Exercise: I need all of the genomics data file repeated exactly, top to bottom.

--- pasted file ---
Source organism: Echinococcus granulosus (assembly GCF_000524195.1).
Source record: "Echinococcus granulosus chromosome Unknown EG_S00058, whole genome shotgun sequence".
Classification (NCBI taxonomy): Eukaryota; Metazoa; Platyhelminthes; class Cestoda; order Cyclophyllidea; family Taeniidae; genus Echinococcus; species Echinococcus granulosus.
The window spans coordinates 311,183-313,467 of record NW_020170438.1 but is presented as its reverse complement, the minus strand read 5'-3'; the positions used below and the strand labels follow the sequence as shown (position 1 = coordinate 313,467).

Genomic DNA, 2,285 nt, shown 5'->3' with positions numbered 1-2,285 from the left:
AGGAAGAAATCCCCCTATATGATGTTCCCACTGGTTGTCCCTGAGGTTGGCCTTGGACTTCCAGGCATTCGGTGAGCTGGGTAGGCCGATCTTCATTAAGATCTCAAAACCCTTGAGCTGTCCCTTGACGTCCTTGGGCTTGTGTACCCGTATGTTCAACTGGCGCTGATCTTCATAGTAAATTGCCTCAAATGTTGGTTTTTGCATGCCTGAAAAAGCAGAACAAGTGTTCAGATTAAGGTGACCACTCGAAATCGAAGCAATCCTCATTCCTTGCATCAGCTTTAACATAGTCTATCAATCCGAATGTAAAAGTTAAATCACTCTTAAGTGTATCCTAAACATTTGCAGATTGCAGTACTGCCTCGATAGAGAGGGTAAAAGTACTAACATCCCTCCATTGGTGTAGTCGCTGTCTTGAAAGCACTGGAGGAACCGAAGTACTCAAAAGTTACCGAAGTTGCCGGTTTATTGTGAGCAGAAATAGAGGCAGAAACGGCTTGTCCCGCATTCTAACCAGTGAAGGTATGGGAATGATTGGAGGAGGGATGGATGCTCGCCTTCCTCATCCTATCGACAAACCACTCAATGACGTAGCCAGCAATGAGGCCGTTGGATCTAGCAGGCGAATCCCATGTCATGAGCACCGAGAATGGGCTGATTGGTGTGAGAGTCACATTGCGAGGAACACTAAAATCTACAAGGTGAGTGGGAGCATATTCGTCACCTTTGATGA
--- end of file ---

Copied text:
Source organism: Echinococcus granulosus (assembly GCF_000524195.1).
Source record: "Echinococcus granulosus chromosome Unknown EG_S00058, whole genome shotgun sequence".
Classification (NCBI taxonomy): Eukaryota; Metazoa; Platyhelminthes; class Cestoda; order Cyclophyllidea; family Taeniidae; genus Echinococcus; species Echinococcus granulosus.
The window spans coordinates 311,183-313,467 of record NW_020170438.1 but is presented as its reverse complement, the minus strand read 5'-3'; the positions used below and the strand labels follow the sequence as shown (position 1 = coordinate 313,467).

Genomic DNA, 2,285 nt, shown 5'->3' with positions numbered 1-2,285 from the left:
AGGAAGAAATCCCCCTATATGATGTTCCCACTGGTTGTCCCTGAGGTTGGCCTTGGACTTCCAGGCATTCGGTGAGCTGGGTAGGCCGATCTTCATTAAGATCTCAAAACCCTTGAGCTGTCCCTTGACGTCCTTGGGCTTGTGTACCCGTATGTTCAACTGGCGCTGATCTTCATAGTAAATTGCCTCAAATGTTGGTTTTTGCATGCCTGAAAAAGCAGAACAAGTGTTCAGATTAAGGTGACCACTCGAAATCGAAGCAATCCTCATTCCTTGCATCAGCTTTAACATAGTCTATCAATCCGAATGTAAAAGTTAAATCACTCTTAAGTGTATCCTAAACATTTGCAGATTGCAGTACTGCCTCGATAGAGAGGGTAAAAGTACTAACATCCCTCCATTGGTGTAGTCGCTGTCTTGAAAGCACTGGAGGAACCGAAGTACTCAAAAGTTACCGAAGTTGCCGGTTTATTGTGAGCAGAAATAGAGGCAGAAACGGCTTGTCCCGCATTCTAACCAGTGAAGGTATGGGAATGATTGGAGGAGGGATGGATGCTCGCCTTCCTCATCCTATCGACAAACCACTCAATGACGTAGCCAGCAATGAGGCCGTTGGATCTAGCAGGCGAATCCCATGTCATGAGCACCGAGAATGGGCTGATTGGTGTGAGAGTCACATTGCGAGGAACACTAAAATCTACAAGGTGAGTGGGAGCATATTCGTCACCTTTGATGA